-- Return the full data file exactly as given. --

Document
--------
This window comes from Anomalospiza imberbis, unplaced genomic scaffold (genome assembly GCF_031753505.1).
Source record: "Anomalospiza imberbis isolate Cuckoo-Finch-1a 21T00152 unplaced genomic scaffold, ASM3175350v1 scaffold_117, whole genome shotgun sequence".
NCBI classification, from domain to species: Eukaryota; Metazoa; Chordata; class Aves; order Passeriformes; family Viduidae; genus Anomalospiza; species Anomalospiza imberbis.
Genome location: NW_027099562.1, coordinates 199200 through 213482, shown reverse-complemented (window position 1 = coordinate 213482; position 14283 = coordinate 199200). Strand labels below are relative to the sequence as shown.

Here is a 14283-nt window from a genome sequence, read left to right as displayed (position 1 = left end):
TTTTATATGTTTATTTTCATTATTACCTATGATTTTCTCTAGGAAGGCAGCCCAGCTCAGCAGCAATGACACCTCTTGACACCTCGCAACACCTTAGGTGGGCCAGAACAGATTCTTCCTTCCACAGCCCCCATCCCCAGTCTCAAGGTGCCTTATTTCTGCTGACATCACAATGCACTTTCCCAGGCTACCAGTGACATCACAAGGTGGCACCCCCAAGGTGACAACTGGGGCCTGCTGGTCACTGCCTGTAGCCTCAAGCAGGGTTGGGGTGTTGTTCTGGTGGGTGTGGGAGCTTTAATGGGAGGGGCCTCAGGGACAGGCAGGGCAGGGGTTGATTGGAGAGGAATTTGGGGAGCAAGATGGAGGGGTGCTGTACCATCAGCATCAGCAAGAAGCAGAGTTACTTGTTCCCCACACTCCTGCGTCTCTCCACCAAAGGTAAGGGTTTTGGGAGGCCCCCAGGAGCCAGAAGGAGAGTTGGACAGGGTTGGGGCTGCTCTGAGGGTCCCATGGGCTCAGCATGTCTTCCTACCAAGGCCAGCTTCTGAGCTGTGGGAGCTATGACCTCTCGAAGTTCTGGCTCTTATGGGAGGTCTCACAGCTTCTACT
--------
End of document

This window comes from Anomalospiza imberbis, unplaced genomic scaffold (genome assembly GCF_031753505.1).
Source record: "Anomalospiza imberbis isolate Cuckoo-Finch-1a 21T00152 unplaced genomic scaffold, ASM3175350v1 scaffold_117, whole genome shotgun sequence".
NCBI classification, from domain to species: Eukaryota; Metazoa; Chordata; class Aves; order Passeriformes; family Viduidae; genus Anomalospiza; species Anomalospiza imberbis.
Genome location: NW_027099562.1, coordinates 199200 through 213482, shown reverse-complemented (window position 1 = coordinate 213482; position 14283 = coordinate 199200). Strand labels below are relative to the sequence as shown.

Here is a 14283-nt window from a genome sequence, read left to right as displayed (position 1 = left end):
TTTTATATGTTTATTTTCATTATTACCTATGATTTTCTCTAGGAAGGCAGCCCAGCTCAGCAGCAATGACACCTCTTGACACCTCGCAACACCTTAGGTGGGCCAGAACAGATTCTTCCTTCCACAGCCCCCATCCCCAGTCTCAAGGTGCCTTATTTCTGCTGACATCACAATGCACTTTCCCAGGCTACCAGTGACATCACAAGGTGGCACCCCCAAGGTGACAACTGGGGCCTGCTGGTCACTGCCTGTAGCCTCAAGCAGGGTTGGGGTGTTGTTCTGGTGGGTGTGGGAGCTTTAATGGGAGGGGCCTCAGGGACAGGCAGGGCAGGGGTTGATTGGAGAGGAATTTGGGGAGCAAGATGGAGGGGTGCTGTACCATCAGCATCAGCAAGAAGCAGAGTTACTTGTTCCCCACACTCCTGCGTCTCTCCACCAAAGGTAAGGGTTTTGGGAGGCCCCCAGGAGCCAGAAGGAGAGTTGGACAGGGTTGGGGCTGCTCTGAGGGTCCCATGGGCTCAGCATGTCTTCCTACCAAGGCCAGCTTCTGAGCTGTGGGAGCTATGACCTCTCGAAGTTCTGGCTCTTATGGGAGGTCTCACAGCTTCTACT